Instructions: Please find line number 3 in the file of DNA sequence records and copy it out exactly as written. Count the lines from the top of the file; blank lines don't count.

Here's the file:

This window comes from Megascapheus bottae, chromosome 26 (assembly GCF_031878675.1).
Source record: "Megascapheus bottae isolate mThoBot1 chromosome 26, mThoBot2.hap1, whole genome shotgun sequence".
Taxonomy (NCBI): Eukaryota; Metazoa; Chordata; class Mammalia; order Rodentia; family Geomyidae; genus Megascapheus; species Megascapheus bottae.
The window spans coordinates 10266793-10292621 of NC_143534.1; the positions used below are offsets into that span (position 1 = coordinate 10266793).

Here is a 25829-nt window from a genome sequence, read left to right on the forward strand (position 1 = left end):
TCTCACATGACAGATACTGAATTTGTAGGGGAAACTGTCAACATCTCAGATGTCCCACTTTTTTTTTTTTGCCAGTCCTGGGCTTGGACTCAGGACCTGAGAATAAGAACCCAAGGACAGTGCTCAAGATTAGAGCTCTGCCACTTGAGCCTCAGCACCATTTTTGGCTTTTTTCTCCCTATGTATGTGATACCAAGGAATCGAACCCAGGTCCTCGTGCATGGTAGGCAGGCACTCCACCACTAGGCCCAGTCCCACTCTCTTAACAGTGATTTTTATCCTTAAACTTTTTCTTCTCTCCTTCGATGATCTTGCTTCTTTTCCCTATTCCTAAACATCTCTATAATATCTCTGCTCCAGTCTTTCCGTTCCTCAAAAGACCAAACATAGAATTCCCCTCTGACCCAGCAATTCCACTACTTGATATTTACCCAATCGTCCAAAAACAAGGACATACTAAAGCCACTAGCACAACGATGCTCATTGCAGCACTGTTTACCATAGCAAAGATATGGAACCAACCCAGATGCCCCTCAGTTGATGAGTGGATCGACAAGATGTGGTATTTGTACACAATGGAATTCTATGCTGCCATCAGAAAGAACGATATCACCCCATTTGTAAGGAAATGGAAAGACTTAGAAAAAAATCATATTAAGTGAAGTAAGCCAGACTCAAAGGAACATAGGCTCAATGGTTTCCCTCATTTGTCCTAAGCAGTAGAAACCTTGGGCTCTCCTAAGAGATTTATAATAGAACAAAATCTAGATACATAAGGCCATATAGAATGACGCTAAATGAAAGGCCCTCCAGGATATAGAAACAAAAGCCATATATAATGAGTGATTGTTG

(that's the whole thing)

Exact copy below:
Taxonomy (NCBI): Eukaryota; Metazoa; Chordata; class Mammalia; order Rodentia; family Geomyidae; genus Megascapheus; species Megascapheus bottae.